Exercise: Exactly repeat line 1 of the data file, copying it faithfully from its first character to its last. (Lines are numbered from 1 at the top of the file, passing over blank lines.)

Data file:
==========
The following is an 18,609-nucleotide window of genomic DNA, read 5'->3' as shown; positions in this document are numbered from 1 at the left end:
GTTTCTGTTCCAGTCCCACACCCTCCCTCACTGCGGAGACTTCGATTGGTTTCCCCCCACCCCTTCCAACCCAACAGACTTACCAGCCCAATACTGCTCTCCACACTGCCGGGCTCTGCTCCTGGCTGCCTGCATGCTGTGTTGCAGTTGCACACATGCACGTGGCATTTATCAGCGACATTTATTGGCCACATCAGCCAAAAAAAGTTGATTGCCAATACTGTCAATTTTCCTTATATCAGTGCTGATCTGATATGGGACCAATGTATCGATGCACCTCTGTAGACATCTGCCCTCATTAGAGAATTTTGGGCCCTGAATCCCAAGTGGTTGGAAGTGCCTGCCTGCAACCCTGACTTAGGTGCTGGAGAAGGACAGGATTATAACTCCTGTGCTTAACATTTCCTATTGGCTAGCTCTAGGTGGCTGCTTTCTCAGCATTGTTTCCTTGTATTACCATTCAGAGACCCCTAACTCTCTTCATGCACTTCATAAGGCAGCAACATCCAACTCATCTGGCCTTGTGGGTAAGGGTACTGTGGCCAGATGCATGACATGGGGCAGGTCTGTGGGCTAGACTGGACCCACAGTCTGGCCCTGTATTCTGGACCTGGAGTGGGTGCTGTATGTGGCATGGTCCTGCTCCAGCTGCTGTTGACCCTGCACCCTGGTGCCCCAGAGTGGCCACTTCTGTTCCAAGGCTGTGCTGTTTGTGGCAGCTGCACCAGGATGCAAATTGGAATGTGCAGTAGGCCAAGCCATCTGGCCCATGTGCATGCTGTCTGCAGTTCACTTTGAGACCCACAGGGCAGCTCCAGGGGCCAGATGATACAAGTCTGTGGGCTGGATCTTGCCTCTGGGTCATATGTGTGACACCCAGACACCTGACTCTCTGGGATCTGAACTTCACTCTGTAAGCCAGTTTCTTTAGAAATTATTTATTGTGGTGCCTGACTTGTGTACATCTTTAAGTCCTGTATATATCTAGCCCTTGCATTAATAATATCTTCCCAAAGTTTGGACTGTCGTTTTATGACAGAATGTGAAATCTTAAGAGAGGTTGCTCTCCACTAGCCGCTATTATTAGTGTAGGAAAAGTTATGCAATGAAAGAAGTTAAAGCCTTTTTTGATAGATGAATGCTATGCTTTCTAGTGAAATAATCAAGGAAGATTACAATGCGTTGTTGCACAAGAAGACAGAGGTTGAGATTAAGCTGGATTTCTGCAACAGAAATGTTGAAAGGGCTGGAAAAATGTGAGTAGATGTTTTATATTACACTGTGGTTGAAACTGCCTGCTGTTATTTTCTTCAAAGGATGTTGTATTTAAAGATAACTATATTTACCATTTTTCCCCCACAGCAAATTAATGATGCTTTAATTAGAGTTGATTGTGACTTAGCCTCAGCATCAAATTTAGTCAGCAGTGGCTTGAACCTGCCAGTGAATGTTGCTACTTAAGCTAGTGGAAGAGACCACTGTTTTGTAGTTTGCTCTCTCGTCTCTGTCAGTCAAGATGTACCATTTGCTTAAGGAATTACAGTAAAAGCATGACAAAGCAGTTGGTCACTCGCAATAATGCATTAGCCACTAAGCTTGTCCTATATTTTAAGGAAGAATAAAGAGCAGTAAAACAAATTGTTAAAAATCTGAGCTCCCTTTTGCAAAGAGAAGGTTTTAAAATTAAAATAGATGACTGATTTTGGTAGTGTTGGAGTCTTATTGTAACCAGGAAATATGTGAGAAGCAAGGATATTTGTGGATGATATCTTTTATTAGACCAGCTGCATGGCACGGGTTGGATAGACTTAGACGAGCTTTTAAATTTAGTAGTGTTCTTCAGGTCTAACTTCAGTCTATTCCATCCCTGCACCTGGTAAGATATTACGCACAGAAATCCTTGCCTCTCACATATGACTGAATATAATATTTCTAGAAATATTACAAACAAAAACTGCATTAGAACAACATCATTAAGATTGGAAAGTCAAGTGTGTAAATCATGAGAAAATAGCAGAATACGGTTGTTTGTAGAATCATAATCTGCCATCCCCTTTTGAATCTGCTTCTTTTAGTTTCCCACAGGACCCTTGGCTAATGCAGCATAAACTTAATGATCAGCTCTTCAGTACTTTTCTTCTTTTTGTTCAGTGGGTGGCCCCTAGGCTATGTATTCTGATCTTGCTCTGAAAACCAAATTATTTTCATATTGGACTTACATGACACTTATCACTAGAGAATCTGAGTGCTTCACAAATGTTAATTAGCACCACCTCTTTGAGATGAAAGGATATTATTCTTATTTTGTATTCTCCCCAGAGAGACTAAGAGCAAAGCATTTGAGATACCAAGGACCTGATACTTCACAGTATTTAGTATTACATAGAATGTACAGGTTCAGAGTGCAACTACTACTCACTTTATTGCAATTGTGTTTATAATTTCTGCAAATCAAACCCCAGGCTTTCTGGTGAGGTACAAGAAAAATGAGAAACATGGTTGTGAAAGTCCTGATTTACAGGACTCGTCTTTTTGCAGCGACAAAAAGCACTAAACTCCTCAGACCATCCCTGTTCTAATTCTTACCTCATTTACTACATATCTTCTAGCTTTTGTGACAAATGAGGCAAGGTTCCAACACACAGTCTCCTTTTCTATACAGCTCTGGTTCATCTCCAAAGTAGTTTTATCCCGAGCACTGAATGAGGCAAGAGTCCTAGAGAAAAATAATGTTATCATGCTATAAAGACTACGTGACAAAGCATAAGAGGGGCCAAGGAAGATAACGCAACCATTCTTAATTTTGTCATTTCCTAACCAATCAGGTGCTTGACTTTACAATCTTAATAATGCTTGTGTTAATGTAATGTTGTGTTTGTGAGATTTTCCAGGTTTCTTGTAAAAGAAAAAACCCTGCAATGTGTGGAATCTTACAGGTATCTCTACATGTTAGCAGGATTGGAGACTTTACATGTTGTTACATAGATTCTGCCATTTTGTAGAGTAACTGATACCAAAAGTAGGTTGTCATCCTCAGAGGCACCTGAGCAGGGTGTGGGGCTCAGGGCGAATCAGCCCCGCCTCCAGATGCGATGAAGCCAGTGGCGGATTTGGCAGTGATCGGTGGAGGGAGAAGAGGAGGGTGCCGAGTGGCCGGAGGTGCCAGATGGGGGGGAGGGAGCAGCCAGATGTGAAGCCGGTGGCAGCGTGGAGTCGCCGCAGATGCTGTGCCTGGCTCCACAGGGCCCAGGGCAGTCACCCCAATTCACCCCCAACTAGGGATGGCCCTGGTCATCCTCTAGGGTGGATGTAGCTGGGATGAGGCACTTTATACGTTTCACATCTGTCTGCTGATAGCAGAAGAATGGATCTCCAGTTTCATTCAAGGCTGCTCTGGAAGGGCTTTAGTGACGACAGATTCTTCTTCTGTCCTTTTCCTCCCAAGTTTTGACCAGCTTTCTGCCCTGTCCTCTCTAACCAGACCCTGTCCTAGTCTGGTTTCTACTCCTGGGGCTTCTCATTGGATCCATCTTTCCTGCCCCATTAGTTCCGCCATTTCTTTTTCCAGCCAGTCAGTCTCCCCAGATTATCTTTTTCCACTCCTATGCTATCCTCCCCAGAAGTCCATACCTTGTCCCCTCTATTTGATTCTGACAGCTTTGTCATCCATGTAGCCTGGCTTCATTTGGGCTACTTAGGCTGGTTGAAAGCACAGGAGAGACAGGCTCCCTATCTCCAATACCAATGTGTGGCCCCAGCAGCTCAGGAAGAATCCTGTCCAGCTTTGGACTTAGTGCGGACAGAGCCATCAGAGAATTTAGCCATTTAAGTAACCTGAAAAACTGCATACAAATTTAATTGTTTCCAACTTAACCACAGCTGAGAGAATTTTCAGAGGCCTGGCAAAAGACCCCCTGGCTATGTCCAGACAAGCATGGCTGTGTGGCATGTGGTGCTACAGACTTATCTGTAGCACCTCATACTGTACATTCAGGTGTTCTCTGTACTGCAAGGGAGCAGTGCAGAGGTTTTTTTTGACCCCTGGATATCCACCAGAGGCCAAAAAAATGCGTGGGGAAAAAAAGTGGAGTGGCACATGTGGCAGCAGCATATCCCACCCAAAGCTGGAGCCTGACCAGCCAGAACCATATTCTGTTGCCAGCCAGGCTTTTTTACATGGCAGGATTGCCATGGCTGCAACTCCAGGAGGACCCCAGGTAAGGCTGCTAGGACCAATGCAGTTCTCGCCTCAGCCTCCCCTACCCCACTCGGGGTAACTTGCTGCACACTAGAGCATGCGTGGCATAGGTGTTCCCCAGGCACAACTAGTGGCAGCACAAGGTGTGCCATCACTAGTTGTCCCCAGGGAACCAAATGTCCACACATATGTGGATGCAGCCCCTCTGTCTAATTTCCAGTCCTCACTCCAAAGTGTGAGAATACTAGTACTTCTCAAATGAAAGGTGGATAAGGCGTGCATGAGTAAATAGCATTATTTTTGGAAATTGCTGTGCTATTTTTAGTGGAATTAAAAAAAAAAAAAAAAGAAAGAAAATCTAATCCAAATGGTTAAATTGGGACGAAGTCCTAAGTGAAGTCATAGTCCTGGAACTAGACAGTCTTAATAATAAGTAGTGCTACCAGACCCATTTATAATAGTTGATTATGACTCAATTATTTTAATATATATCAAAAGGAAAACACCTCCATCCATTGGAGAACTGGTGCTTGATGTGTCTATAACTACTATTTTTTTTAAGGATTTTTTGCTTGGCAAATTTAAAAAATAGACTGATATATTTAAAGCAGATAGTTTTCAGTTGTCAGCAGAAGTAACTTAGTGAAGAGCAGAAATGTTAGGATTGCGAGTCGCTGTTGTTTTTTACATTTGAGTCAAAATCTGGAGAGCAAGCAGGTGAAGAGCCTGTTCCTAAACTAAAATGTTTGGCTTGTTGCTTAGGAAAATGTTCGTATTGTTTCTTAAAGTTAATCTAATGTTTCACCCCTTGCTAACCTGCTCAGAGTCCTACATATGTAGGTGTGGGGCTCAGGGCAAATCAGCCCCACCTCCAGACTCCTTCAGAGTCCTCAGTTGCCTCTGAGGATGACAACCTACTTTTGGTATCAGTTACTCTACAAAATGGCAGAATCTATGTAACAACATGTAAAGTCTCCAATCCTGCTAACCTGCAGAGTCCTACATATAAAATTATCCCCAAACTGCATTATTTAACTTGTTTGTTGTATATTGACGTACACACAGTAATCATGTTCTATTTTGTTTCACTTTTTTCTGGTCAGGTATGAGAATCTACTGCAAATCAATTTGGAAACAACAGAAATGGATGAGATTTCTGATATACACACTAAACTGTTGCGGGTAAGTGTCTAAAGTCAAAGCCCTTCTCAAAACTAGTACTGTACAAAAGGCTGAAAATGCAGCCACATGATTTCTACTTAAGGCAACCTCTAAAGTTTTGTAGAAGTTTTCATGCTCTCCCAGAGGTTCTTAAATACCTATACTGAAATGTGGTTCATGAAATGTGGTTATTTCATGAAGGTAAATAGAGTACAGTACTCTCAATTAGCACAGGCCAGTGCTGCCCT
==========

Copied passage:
The following is an 18,609-nucleotide window of genomic DNA, read 5'->3' as shown; positions in this document are numbered from 1 at the left end: